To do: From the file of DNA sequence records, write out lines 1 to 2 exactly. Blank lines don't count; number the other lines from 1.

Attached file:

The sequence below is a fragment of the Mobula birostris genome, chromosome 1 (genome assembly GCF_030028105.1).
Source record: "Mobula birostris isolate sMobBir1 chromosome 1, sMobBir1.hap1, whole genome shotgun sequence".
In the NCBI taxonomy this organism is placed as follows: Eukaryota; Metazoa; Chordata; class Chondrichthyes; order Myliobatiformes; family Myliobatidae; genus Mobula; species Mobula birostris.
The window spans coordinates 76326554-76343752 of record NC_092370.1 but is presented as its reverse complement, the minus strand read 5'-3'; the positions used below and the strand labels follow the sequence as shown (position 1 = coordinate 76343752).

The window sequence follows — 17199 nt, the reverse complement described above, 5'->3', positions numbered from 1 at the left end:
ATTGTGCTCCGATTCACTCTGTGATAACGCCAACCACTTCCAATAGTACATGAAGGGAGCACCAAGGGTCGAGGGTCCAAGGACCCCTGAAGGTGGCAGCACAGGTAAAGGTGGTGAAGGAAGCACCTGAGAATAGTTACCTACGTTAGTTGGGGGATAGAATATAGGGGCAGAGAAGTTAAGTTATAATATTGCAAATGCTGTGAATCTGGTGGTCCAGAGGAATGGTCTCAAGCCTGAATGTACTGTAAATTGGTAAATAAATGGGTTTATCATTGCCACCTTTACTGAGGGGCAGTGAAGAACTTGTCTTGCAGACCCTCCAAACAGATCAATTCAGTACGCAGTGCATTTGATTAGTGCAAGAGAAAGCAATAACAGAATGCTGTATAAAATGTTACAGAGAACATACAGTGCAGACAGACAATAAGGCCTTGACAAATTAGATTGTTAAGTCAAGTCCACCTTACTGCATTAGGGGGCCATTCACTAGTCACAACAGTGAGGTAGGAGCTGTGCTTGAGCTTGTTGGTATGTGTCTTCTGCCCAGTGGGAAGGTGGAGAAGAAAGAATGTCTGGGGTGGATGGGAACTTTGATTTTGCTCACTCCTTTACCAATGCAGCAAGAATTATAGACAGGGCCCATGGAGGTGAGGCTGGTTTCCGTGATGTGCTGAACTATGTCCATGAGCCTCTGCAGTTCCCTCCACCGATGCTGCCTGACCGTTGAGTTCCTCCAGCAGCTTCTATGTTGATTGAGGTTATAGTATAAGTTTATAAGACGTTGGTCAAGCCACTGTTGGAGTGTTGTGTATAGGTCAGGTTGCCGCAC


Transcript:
The sequence below is a fragment of the Mobula birostris genome, chromosome 1 (genome assembly GCF_030028105.1).
Source record: "Mobula birostris isolate sMobBir1 chromosome 1, sMobBir1.hap1, whole genome shotgun sequence".